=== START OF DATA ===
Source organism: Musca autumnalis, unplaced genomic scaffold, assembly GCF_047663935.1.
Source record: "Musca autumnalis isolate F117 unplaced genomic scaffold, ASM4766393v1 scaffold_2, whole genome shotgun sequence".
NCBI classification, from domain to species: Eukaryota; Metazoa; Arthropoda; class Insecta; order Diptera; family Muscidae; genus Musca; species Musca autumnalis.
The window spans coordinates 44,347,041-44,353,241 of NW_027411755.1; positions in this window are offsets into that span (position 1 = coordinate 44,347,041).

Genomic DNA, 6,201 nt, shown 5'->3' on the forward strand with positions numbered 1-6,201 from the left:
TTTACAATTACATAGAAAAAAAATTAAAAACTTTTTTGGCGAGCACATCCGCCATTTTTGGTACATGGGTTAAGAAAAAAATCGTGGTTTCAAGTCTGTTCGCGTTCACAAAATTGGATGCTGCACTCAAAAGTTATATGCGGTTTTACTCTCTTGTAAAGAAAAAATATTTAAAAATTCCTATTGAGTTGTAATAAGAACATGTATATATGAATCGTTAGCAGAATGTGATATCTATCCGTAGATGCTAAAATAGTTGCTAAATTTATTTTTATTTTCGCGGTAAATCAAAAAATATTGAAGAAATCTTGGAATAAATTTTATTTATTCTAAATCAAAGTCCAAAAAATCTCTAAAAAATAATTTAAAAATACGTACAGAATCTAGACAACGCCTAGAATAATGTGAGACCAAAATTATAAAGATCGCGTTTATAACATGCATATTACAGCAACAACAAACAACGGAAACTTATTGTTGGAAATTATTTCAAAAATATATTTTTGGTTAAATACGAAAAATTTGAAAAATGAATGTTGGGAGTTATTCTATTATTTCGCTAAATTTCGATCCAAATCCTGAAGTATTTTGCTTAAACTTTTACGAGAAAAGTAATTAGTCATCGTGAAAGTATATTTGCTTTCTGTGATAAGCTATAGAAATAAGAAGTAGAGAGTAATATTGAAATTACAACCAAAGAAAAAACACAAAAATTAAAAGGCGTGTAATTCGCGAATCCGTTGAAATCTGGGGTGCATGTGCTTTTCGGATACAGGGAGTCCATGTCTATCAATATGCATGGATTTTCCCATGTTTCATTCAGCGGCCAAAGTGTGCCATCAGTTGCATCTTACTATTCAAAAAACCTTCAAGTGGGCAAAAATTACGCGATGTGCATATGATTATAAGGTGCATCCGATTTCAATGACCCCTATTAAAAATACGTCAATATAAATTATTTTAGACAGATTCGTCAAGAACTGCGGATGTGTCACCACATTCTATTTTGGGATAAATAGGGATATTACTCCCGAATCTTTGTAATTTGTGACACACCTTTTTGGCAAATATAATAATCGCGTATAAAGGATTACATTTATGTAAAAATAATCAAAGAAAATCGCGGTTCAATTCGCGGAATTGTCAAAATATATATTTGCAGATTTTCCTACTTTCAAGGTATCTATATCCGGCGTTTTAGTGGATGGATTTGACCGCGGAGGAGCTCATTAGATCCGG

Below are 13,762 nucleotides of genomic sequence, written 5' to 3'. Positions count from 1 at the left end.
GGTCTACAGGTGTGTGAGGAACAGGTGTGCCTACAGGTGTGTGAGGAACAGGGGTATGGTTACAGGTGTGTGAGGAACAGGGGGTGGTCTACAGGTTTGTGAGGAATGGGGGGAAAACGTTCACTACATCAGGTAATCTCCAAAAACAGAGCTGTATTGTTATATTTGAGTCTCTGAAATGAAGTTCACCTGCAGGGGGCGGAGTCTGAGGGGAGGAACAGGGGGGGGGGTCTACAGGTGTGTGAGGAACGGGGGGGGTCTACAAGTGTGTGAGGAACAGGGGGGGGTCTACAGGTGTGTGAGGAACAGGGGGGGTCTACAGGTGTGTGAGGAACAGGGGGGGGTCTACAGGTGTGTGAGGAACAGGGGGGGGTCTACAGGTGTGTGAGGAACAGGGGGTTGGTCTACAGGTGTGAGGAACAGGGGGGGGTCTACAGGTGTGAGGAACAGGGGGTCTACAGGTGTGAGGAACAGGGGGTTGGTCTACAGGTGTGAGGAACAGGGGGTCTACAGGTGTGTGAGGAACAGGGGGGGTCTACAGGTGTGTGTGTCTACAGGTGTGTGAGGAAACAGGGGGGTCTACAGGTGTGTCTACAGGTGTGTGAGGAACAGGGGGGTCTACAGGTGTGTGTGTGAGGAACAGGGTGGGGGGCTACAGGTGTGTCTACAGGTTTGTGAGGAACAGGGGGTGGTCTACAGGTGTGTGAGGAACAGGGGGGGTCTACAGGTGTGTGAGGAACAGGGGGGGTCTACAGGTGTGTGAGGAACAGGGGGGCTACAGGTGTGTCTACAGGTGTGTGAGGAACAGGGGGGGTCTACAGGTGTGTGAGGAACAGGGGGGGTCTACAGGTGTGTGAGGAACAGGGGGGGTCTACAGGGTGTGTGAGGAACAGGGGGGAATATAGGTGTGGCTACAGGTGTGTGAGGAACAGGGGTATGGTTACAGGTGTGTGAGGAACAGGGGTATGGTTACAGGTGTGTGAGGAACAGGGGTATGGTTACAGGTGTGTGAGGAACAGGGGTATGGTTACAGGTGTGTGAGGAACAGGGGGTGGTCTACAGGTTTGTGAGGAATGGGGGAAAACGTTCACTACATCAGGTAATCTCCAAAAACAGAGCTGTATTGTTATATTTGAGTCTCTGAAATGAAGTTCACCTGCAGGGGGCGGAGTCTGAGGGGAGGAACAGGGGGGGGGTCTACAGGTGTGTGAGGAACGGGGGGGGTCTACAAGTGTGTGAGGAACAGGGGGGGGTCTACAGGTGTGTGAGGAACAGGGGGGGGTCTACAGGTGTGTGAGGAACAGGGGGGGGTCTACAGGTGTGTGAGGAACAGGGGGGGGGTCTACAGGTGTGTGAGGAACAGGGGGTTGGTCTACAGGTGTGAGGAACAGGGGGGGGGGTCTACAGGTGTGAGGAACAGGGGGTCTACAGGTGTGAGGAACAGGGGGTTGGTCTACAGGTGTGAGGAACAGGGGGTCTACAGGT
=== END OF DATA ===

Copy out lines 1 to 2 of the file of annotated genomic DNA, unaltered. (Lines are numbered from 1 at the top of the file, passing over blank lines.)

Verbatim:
Source organism: Musca autumnalis, unplaced genomic scaffold, assembly GCF_047663935.1.
Source record: "Musca autumnalis isolate F117 unplaced genomic scaffold, ASM4766393v1 scaffold_2, whole genome shotgun sequence".